where expertise comes together - since 1996 -

The Largest Open Access Portal of Nondestructive Testing (NDT)

Conference Proceedings, Articles, News, Exhibition, Forum, Network and more

where expertise comes together
- since 1996 -

Sonatest Ltd
From our three distinct business centres in the UK, USA and CANADA, Sonatest design and produce a leading range of high performance ultrasonic NDT equipment and accessories.
11898 views
Technical Discussions
David Forsyth
R & D
TRI/Austin, USA, Joined Nov 2001, 41

David Forsyth

R & D
TRI/Austin,
USA,
Joined Nov 2001
41
07:06 Apr-15-2005
defect vs flaw vs discontinuity

This issue of semantics came up in another thread. It is one which has been much discussed in some groups I participate in. It has also been addressed by ASNT for example, who require use of the word "discontinuity" in their publications.

In my current opinion, which has evolved over time (covering up for use of words defect and flaw in previous papers of mine), the appropriate terminology is "discontinuity". The words "defect" and "flaw" imply that there is a some judgement made as to the serviceability of the object under inspection, if an object contains defects or flaws, is it not defective or flawed, and therefore unfit for service?

It is in fact NOT the role of the inspector to determine whether an object under inspection is fit for service. The inspector performs an inspection, which may yield indications of discontinuities in the object under test. It is the role of the structural engineer to provide the guidelines by which this indication is interpreted to determine fitness for service.

Discontinuities exist in all materials, as noted by another poster in the previous thread. Some are beneficial, alloying elements for example. Some are benign under the expected usage of the object under inspection, therefore are not "defects".

All inspectors should be aware that for your own protection, the use of the word "flaw" or "defect" sets you up for trouble. If you find a "flaw" or "defect" during an inspection of an object, and this object is not removed from use or repaired, you may end up on the wrong side of a lawsuit.

My two cents.

Cheers, Dave.


 
 Reply 
 
John O'Brien
Consultant, -
Chevron ETC , USA, Joined Jan 2000, 280

John O'Brien

Consultant, -
Chevron ETC ,
USA,
Joined Jan 2000
280
08:11 Apr-15-2005
Re: defect vs flaw vs discontinuity
Oh Oh David

you fall into the same trap. Different industries have specific definitions and explanations for these words. You refer to an Inspector not making a decision. In the Oil & gas Industry we expect an Inspector to make a decision but not an examiner. Examiners perform NDE and sentance where an established reject criteria exists. In this case a flaw becomes a defect once it exceeds a stated threshold value.

This stresses that all personnel be they examiners or inspectors should 'read' the documents relevent to the task in hand and use the terminology as specified in each application. If no terminology is specified use what you deem appropriate but add the definition to your report.


 
 Reply 
 
Ed Ginzel
R & D, -
Materials Research Institute, Canada, Joined Nov 1998, 1285

Ed Ginzel

R & D, -
Materials Research Institute,
Canada,
Joined Nov 1998
1285
08:12 Apr-15-2005
Re: defect vs flaw vs discontinuity
Dave:
You are correct, the issue has had heated debates.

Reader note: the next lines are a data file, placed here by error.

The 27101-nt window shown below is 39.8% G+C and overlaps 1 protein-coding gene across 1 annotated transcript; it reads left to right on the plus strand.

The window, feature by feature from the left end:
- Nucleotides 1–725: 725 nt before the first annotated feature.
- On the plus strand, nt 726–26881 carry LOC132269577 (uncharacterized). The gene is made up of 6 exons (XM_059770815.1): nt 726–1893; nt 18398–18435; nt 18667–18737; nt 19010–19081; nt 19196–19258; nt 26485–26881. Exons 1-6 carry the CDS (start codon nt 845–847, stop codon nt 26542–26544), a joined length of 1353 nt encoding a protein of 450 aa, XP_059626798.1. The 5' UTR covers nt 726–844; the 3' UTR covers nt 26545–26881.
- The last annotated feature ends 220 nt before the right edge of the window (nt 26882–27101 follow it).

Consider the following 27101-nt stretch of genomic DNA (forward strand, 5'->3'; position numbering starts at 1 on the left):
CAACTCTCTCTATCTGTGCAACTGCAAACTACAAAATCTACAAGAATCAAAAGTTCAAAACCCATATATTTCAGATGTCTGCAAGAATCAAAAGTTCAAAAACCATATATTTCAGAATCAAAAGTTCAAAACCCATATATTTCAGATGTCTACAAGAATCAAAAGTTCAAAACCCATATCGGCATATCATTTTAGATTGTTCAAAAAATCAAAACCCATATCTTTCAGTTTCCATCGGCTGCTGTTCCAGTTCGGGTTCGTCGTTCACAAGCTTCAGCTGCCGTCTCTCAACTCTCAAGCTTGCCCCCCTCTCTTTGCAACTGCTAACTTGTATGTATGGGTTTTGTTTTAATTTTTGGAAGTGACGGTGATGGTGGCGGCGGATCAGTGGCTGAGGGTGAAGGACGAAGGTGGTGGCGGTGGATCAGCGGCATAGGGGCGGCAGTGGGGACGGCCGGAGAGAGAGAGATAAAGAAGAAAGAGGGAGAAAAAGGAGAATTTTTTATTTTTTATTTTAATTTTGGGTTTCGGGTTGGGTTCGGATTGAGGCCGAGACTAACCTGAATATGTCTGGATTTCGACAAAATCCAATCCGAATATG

Normally used NDT terms are defined in several Standards. ASTM is one I am familiar with. They have a document, E-1316, that has these items covered.
In alphabetical order:

defect, n—one or more flaws whose aggregate size, shape, orientation, location, or properties do not meet specified acceptance criteria and are rejectable.

discontinuity, n—a lack of continuity or cohesion; an intentional or unintentional interruption in the physical structure or configuration of a material or component.

flaw, n—an imperfection or discontinuity that may be detectable by nondestructive testing and is not necessarily rejectable.

imperfection, n—a departure of a quality characteristic from its intended condition.


The discontinuity term is, from my perspective, ANY break in the homogenous characteristics of a volume. But since it may be a geometric change that is actually intended, so I find it far to general.

In fabrication we rarely achieve "perfection". Even diamonds may be considered "flawed". But a small flaw in a 2 carat diamond does not detract from its worth.

In our volumetric inspections, flaws or imperfections are the usual things we look for in NDT. When we find one we as technicians must use the rules imposed to decide if the condition is acceptable or not. But the rules are not as practical as you indicated (i.e. fitness for purpose). Instead, many acceptance criteria are arbitrary so we use the threshold as one method of decision making, or a form of length assessment based on a threshold.

For awhile I saw what seemed to be a push in some circles to "purge" the word flaw and replace it with discontinuity. However, when the definitions are a clear as indicated above in a document used to make these "legal" judgements, I think the lawyers are the ones that need a lesson in NDT, not the NDT techs needing legal advice.

My two cents worth too.

Ed

----------- Start Original Message -----------
: This issue of semantics came up in another thread. It is one which has been much discussed in some groups I participate in. It has also been addressed by ASNT for example, who require use of the word "discontinuity" in their publications.
: In my current opinion, which has evolved over time (covering up for use of words defect and flaw in previous papers of mine), the appropriate terminology is "discontinuity". The words "defect" and "flaw" imply that there is a some judgement made as to the serviceability of the object under inspection, if an object contains defects or flaws, is it not defective or flawed, and therefore unfit for service?